“La merenguita,” also a guaracha, was the first song by Eridania Mancebo recorded in the studio by Celia, on January 30, 1956, arranged by Severino Ramos. In 1959 “Sueños de luna,” a lamento-afro with characteristics very different from the imaginative guarachas of Eridania, became another new success in the voice of Celia. Recorded in July and included on her LP Su favorita Celia Cruz, “Sueños de luna” became one of the songs that the U.S. press (Daily Mirror, 11-25-1959. “Celia Sings Loud and Clear”) highlighted when reviewing Celia’s performances in her debut at the Million Dollar Theater in Los Angeles in November of that year, when she was still living in Cuba.
Eridania Mancebo became a friends with Celia and the musicians of La Sonora Matancera through her songs, which they made lasting. In 1960, they left Cuba and Eridania remained on the island, where her songs continued to be heard in other voices, but not in Celia’s. Twenty years later, “Sueños de luna” is re-recorded, now in the voice of Caridad Cuervo, another worthy guarachera, who as a child was compared to the great singer and encouraged by her, and now was retaking — although without mentioning her — some songs from the original repertoire of she who had been her mentor and inspiration.
In October 1990, Celia was already back from the monumental successes achieved through her link with the New York salsa movement and her recordings with Fania Records. Her career continued to unstoppably expand. There were 11 days left until her 65th birthday and on a flight to San Antonio, Texas, to fulfill one of her many professional commitments, she wrote to Eridania Mancebo. Her former manager Omer Pardillo remembers that planes were places where she used to put in order her pending correspondence. This was not the case, but probably, the proximity of a propitious date for the recount and the recent death — on September 28, 1990, only 12 days before — of Carlos Manuel Díaz “Caíto,” the legendary singer and maraca player of La Sonora Matancera, and her great friend, motivated her. She never stamped her real name on a letter, nor a cable to her family and friends in Cuba. Here, for her friend Eridania, she was “Barbarito’s sister”; before, it could have been “The cross-eyed,” “Nenita’s cousin” or any other nickname that came to her. She never stopped writing to them.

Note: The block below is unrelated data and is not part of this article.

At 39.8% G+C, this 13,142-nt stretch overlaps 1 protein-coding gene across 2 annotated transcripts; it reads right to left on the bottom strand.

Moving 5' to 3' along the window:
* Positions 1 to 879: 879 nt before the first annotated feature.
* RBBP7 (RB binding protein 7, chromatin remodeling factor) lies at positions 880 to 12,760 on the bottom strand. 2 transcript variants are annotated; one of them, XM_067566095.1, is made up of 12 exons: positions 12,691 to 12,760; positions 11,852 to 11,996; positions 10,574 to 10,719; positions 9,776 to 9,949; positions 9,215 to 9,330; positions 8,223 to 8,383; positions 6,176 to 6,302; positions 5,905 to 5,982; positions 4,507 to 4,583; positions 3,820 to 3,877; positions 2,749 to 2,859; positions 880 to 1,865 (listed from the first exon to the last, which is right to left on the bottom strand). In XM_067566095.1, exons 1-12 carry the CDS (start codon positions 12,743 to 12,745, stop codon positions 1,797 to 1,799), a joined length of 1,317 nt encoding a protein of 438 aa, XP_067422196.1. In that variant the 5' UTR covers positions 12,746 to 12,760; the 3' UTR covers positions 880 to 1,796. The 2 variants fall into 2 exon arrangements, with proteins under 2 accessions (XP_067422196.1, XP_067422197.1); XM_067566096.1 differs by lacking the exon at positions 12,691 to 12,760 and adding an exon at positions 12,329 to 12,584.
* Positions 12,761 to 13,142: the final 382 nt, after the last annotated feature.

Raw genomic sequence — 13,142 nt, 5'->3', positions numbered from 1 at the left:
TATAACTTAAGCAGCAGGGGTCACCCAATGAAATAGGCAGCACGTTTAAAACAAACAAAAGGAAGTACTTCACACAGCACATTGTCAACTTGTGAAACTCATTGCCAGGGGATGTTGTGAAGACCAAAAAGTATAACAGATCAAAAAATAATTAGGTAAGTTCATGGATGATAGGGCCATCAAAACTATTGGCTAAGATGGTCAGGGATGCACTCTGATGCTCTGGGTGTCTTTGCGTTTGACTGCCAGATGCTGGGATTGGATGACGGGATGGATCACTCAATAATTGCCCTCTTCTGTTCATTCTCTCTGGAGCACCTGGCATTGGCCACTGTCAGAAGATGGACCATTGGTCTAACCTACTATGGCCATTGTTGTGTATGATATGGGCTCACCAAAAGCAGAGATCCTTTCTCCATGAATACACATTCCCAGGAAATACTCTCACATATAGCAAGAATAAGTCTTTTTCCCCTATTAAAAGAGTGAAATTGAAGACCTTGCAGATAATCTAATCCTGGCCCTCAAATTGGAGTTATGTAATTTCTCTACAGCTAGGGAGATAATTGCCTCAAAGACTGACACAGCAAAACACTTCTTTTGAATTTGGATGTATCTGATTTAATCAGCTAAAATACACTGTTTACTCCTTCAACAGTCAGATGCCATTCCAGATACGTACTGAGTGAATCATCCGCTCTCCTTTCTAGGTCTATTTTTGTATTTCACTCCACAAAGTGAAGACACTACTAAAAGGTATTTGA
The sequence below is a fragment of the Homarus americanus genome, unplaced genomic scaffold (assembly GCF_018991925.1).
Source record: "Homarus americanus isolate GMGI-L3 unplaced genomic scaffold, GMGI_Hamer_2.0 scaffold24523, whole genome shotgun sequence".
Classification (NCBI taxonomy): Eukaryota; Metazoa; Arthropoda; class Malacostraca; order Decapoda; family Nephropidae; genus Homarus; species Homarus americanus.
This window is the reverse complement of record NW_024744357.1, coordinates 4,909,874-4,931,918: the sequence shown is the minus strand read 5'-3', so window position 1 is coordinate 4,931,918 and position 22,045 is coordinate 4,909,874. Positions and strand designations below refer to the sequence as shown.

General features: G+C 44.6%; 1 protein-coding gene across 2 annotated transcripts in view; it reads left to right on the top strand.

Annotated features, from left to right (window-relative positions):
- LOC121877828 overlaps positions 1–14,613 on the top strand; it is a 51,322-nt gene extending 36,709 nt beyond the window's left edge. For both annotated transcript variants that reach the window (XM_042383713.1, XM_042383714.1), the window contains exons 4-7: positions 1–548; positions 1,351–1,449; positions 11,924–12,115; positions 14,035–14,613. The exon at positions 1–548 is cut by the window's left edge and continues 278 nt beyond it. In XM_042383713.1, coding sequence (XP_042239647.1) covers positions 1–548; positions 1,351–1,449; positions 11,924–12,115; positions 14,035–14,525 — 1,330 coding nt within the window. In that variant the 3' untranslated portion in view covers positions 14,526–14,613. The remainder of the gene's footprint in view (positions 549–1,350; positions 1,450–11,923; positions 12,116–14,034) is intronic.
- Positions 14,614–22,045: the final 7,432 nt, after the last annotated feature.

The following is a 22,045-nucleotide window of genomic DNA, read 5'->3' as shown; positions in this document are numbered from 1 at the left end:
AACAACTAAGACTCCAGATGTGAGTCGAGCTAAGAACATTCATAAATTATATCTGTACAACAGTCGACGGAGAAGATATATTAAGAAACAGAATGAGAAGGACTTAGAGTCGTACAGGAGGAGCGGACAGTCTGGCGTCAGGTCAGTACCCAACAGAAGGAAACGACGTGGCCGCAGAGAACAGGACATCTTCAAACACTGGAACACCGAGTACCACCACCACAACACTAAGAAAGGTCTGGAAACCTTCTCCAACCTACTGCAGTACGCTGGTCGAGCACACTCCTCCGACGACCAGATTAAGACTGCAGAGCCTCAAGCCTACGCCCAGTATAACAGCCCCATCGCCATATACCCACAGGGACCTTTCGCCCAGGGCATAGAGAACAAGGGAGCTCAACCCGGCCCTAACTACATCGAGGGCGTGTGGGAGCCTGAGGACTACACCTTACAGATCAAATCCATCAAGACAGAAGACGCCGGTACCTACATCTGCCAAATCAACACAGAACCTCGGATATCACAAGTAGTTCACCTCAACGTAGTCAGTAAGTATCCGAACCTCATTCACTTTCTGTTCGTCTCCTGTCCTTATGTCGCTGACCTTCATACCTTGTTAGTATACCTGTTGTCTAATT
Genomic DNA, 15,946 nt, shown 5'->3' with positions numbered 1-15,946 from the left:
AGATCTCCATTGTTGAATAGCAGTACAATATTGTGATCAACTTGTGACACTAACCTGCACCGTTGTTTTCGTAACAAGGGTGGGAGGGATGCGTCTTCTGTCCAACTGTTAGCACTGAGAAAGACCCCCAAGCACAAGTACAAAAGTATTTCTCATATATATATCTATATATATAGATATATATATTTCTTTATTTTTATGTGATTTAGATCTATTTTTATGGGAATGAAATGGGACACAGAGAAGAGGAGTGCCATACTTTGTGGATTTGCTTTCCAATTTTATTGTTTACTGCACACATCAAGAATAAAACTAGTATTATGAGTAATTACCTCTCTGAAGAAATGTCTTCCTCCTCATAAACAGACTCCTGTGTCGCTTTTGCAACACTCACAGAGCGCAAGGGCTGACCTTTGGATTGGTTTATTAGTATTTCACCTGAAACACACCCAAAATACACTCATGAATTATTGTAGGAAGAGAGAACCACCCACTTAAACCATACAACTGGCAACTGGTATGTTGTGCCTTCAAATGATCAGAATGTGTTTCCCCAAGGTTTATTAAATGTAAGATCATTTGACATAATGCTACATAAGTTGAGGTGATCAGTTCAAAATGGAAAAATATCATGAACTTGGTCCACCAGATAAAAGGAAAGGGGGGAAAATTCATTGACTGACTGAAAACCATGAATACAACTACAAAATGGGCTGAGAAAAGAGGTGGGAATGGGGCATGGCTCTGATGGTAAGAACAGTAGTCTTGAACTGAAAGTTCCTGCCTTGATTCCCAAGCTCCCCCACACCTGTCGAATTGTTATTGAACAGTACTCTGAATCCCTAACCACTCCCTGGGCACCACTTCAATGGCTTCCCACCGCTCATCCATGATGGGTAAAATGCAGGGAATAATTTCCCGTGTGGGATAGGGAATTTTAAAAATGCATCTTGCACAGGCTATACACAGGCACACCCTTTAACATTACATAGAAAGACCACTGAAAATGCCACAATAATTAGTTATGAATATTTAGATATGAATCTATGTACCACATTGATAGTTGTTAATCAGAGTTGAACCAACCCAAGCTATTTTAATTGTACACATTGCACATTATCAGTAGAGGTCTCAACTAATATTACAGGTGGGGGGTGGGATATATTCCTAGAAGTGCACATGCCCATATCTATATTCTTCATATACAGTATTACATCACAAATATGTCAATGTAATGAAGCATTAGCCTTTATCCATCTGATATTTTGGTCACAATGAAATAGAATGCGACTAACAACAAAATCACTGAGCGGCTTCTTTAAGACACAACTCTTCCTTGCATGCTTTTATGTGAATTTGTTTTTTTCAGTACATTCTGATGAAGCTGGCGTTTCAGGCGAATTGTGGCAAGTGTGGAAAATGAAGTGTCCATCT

October 10, 1990
On a plane to San Antonio
My dear friend Eridania:
I know that this letter will surprise you and although I hope you have never thought that I forgot you, because I always ask my brother about you, I know that it must miss surprise you. I was always tempted to write to you, but with the fact that the letters were delayed or did not arrive, I was disappointed. Today, thank God, they continue to be delayed, but they arrive. A few days ago, I spoke with Bárbaro [her brother] and told him: give me Eridania’s address again, now I am going to write to her, and here I am doing it. I am very well, the same for Pedro [Knight, her husband], Gladys my sister and her children and husband. I imagine that Bárbaro will keep you informed of how many beautiful things have happened in my life. These days somewhat sad because our brothers continue to abandon us. First Lino [Frías, pianist of La Sonora Matancera], then Yiyo [Ángel Alfonso Furias, conga drum player of LSM] and now Caíto. It is known that we all go down that path, but we do not get used to thinking that it has to be that way. About Oneida [presumably, Oneida Andrade, the composer], I haven’t heard from her in a long time. We used to talk from time to time and send each other Christmas cards, but not even that anymore. I haven’t heard from her for many years.
Well, Eridania, receive that affection that I never stopped having for you and I found out how well you behaved with my Mother. A very strong hug and see you again. Your friend.
Eridania jealously kept in her archive the letter from her admired friend. She wrote in red on the envelope the true identity of whoever sent it to her. The envelope indicates an unknown sender and the address of the recipient: the building on Ayestarán Street where Celia used to visit her. Other times she was the composer who came to Lawton and spent long hours with Celia and her family in the little house on Terraza Street. The friendship was put to the test in the bitter days of the long illness of Ollita, Celia’s mother. In Havana, Eridania was there, supporting as much as possible, accompanying the family. The singer knew it and she did not forget it. The friendship and loyalty endured, but Celia Cruz and Eridania Mancebo were never able to embrace each other again.